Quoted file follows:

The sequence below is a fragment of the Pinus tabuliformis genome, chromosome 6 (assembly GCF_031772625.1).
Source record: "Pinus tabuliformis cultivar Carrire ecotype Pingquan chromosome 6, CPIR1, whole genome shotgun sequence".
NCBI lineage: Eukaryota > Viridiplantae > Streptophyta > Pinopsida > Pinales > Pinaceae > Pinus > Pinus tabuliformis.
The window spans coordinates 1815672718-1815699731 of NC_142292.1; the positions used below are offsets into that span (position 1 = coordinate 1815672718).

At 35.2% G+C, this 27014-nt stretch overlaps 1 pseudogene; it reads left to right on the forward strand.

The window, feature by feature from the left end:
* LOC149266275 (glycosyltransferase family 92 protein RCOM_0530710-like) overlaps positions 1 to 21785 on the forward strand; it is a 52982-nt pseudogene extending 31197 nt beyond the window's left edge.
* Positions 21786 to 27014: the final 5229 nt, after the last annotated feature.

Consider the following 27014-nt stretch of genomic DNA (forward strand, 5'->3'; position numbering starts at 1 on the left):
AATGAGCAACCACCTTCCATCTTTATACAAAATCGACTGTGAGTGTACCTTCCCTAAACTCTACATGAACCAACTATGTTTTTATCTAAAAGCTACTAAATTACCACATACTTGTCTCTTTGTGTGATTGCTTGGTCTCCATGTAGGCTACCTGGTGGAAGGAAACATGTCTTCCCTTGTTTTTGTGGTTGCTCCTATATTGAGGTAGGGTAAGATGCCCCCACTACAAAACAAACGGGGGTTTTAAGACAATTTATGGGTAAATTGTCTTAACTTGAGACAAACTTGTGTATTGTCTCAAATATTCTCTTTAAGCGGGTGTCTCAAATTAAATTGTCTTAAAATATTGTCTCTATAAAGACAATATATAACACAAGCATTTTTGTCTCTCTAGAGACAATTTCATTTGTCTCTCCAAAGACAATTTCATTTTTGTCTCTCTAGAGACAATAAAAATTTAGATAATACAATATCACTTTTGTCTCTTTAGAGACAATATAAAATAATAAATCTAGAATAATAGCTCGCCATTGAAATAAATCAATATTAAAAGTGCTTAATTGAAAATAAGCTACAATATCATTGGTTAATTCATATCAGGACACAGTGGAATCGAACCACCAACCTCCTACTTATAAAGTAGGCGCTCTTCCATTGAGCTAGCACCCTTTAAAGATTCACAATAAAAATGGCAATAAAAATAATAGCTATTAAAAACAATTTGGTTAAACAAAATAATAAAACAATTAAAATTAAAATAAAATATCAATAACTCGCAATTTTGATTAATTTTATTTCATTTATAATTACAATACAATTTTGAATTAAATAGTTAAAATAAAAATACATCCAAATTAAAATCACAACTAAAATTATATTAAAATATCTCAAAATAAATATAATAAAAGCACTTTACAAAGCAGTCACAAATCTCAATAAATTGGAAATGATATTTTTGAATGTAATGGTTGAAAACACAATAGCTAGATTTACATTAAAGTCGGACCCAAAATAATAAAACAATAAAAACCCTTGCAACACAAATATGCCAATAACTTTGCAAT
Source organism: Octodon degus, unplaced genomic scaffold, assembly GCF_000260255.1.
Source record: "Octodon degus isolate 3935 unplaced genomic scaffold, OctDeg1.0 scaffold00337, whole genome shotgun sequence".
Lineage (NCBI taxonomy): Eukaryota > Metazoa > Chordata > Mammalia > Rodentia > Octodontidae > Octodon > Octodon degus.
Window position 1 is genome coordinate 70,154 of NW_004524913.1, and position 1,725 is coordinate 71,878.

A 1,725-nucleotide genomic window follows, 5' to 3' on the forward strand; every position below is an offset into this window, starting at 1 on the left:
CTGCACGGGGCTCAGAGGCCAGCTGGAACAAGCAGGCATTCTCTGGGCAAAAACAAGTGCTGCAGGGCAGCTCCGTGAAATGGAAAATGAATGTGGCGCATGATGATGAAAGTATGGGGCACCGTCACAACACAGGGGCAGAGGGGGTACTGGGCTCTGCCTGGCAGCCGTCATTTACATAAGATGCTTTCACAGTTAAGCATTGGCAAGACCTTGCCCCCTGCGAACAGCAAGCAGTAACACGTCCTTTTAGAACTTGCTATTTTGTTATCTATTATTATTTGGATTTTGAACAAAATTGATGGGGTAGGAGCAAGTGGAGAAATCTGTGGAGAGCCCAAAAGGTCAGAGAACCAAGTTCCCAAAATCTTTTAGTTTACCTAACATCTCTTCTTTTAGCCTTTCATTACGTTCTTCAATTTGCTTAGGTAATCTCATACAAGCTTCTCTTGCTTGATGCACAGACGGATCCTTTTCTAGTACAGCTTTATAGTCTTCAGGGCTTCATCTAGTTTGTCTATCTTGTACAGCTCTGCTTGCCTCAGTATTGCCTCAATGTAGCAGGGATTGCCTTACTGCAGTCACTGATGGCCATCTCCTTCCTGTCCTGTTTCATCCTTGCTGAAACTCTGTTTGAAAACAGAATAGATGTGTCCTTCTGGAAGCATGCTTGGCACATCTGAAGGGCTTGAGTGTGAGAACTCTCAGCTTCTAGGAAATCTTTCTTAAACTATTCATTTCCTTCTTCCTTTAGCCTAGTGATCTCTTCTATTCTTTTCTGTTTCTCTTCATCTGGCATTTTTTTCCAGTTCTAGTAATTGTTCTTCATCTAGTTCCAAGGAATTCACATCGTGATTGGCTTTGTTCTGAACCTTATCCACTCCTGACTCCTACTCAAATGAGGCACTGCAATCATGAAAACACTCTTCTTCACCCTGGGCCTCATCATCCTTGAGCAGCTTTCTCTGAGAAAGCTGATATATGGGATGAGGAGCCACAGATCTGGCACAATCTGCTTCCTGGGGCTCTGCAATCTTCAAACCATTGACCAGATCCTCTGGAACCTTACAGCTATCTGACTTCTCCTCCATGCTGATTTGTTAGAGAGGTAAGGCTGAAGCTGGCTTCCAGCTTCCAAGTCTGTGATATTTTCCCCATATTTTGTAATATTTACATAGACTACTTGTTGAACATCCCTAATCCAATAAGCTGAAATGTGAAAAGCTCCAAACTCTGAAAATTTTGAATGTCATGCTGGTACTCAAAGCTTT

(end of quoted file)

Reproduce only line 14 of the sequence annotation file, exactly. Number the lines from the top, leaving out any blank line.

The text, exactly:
Window position 1 is genome coordinate 70,154 of NW_004524913.1, and position 1,725 is coordinate 71,878.